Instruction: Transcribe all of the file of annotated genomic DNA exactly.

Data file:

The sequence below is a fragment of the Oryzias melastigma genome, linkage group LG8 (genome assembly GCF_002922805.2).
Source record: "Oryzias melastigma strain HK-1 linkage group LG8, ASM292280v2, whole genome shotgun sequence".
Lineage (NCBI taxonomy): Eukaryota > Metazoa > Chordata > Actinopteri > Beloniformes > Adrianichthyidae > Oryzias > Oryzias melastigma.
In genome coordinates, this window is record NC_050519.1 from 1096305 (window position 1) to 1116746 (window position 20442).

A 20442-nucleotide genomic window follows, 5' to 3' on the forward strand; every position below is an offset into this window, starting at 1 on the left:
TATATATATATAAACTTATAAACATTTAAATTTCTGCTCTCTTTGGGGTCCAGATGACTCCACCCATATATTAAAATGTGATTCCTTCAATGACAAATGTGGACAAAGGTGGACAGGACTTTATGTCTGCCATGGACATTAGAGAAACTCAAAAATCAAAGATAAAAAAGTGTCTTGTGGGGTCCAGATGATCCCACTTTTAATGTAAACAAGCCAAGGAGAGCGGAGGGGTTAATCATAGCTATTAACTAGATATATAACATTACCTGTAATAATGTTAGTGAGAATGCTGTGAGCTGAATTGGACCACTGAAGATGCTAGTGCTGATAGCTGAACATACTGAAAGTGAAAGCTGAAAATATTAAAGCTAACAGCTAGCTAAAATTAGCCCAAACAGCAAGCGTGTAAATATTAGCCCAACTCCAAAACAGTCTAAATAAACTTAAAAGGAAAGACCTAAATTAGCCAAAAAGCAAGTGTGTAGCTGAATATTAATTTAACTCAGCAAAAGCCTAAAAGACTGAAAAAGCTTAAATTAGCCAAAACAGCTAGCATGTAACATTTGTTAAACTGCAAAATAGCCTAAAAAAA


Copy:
The sequence below is a fragment of the Oryzias melastigma genome, linkage group LG8 (genome assembly GCF_002922805.2).
Source record: "Oryzias melastigma strain HK-1 linkage group LG8, ASM292280v2, whole genome shotgun sequence".
Lineage (NCBI taxonomy): Eukaryota > Metazoa > Chordata > Actinopteri > Beloniformes > Adrianichthyidae > Oryzias > Oryzias melastigma.
In genome coordinates, this window is record NC_050519.1 from 1096305 (window position 1) to 1116746 (window position 20442).

A 20442-nucleotide genomic window follows, 5' to 3' on the forward strand; every position below is an offset into this window, starting at 1 on the left:
TATATATATATAAACTTATAAACATTTAAATTTCTGCTCTCTTTGGGGTCCAGATGACTCCACCCATATATTAAAATGTGATTCCTTCAATGACAAATGTGGACAAAGGTGGACAGGACTTTATGTCTGCCATGGACATTAGAGAAACTCAAAAATCAAAGATAAAAAAGTGTCTTGTGGGGTCCAGATGATCCCACTTTTAATGTAAACAAGCCAAGGAGAGCGGAGGGGTTAATCATAGCTATTAACTAGATATATAACATTACCTGTAATAATGTTAGTGAGAATGCTGTGAGCTGAATTGGACCACTGAAGATGCTAGTGCTGATAGCTGAACATACTGAAAGTGAAAGCTGAAAATATTAAAGCTAACAGCTAGCTAAAATTAGCCCAAACAGCAAGCGTGTAAATATTAGCCCAACTCCAAAACAGTCTAAATAAACTTAAAAGGAAAGACCTAAATTAGCCAAAAAGCAAGTGTGTAGCTGAATATTAATTTAACTCAGCAAAAGCCTAAAAGACTGAAAAAGCTTAAATTAGCCAAAACAGCTAGCATGTAACATTTGTTAAACTGCAAAATAGCCTAAAAAAA